The Taoiseach has said that if Fine Gael and Fianna Fáil engage seriously in their review of the Confidence and Supply deal, they could have it done by the Halloween break.
Speaking on RTÉ News following a telephone conversation with the Fianna Fáil leader, Leo Varadkar described the call as "pleasant and professional".
The Taoiseach said the two parties would first engage at advisor level, before appointing negotiating teams.
He also reiterated that his preference was to have a general election in the summer of 2020.
Taoiseach Leo Varadkar has said he believes talks to renew the Confidence and Supply deal can be completed by the end of the Dáil’s Halloween break | Read more: https://t.co/n5JaNPmHdc pic.twitter.com/BWzch3aNUM— RTÉ News (@rtenews) October 9, 2018
"I think if we engage, and engage seriously, we can get this done by the Halloween break, or certainly by the end of the Halloween recess period and that should be our target," he said.
The Fine Gael leader also moved to quash rumours about a general election before Christmas, saying there are always rumours around Leinster House.
Earlier, Micheál Martin had said he would ring Mr Varadkar to outline his views on how the review of the deal should take place.
He had said his party would enter the review in good faith and want it initiated.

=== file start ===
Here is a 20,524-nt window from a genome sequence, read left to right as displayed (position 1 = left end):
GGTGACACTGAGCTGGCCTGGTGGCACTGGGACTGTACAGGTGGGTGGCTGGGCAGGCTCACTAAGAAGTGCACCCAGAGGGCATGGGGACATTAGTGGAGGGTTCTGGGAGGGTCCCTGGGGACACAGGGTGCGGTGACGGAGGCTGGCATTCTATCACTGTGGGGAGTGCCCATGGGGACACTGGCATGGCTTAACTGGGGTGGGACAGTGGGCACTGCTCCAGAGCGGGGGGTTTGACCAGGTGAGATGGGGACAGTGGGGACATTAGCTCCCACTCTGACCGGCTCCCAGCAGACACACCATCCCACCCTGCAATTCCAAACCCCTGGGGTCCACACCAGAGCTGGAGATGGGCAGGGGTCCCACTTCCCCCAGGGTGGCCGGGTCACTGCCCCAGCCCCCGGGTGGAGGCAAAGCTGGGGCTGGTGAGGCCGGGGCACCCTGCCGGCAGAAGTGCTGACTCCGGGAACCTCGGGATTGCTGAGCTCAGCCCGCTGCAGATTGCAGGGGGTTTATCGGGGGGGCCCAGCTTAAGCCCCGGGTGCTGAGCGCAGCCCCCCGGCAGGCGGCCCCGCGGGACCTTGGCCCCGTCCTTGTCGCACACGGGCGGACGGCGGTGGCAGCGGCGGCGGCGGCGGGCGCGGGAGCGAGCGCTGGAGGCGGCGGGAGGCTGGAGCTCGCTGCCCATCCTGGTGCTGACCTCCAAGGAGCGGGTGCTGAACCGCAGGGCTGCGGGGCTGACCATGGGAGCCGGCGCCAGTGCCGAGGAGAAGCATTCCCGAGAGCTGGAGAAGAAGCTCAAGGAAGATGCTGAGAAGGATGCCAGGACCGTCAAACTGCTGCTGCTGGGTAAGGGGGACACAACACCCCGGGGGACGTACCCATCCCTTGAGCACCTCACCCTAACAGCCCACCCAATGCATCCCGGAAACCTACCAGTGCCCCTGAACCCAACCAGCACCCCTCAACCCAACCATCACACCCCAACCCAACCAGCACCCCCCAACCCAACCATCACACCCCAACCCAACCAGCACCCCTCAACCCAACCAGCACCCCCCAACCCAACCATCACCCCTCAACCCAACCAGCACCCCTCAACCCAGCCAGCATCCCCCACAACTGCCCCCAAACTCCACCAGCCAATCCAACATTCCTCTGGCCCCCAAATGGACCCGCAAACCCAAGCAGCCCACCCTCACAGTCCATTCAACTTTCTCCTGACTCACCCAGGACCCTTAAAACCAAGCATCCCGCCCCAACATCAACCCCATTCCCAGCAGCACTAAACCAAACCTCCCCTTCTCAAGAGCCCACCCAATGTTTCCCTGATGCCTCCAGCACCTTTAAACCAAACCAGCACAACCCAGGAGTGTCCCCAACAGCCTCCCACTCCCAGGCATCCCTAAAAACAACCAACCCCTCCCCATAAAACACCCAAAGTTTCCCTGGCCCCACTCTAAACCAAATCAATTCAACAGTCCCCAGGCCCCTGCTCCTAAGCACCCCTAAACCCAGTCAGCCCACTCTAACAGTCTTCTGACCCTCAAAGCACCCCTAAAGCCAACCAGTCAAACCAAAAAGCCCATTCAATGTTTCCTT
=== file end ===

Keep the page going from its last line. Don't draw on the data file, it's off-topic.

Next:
The deal, which was struck in the wake of the 2016 General Election, saw Fianna Fáil agree to support a Fine Gael-led minority Government for three Budgets.
It included an agreement that the deal would be reviewed at the end of 2018.
Mr Martin has indicated the talks may not begin until the week after next, given the focus on the EU Brexit summit next week.
The review would look at certain areas that have not been delivered on, particularly in the area of health, he said.
Earlier this year, Mr Varadkar said he wanted Fianna Fáil to commit to a two-year extension of the confidence and supply deal with the government, and agree to holding a General Election in 2020.
In a letter to Mr Martin, the Taoiseach set out what he wanted to achieve under an agreement that would run to the summer of 2020.
Mr Martin rebuffed that approach at the time, saying his party would discuss extending the deal once the Budget was delivered.
Additional reporting: Martina Fitzgerald